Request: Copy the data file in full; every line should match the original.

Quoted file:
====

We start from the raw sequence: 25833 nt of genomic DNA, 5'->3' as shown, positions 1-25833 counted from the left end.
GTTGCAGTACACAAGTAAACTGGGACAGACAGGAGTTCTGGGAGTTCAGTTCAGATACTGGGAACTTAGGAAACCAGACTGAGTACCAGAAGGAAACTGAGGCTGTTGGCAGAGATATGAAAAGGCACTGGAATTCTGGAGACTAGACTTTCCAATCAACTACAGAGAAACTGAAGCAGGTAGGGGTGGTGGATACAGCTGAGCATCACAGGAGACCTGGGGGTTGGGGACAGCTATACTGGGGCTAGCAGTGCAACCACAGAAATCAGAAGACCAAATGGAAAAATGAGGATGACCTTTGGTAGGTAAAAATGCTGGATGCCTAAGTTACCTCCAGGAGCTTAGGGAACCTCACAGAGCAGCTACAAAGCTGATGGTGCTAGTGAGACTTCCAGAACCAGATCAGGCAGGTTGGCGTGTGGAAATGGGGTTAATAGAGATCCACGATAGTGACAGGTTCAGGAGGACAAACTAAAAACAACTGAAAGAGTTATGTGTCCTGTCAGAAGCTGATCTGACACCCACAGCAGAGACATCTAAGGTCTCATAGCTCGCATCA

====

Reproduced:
We start from the raw sequence: 25833 nt of genomic DNA, 5'->3' as shown, positions 1-25833 counted from the left end.
GTTGCAGTACACAAGTAAACTGGGACAGACAGGAGTTCTGGGAGTTCAGTTCAGATACTGGGAACTTAGGAAACCAGACTGAGTACCAGAAGGAAACTGAGGCTGTTGGCAGAGATATGAAAAGGCACTGGAATTCTGGAGACTAGACTTTCCAATCAACTACAGAGAAACTGAAGCAGGTAGGGGTGGTGGATACAGCTGAGCATCACAGGAGACCTGGGGGTTGGGGACAGCTATACTGGGGCTAGCAGTGCAACCACAGAAATCAGAAGACCAAATGGAAAAATGAGGATGACCTTTGGTAGGTAAAAATGCTGGATGCCTAAGTTACCTCCAGGAGCTTAGGGAACCTCACAGAGCAGCTACAAAGCTGATGGTGCTAGTGAGACTTCCAGAACCAGATCAGGCAGGTTGGCGTGTGGAAATGGGGTTAATAGAGATCCACGATAGTGACAGGTTCAGGAGGACAAACTAAAAACAACTGAAAGAGTTATGTGTCCTGTCAGAAGCTGATCTGACACCCACAGCAGAGACATCTAAGGTCTCATAGCTCGCATCA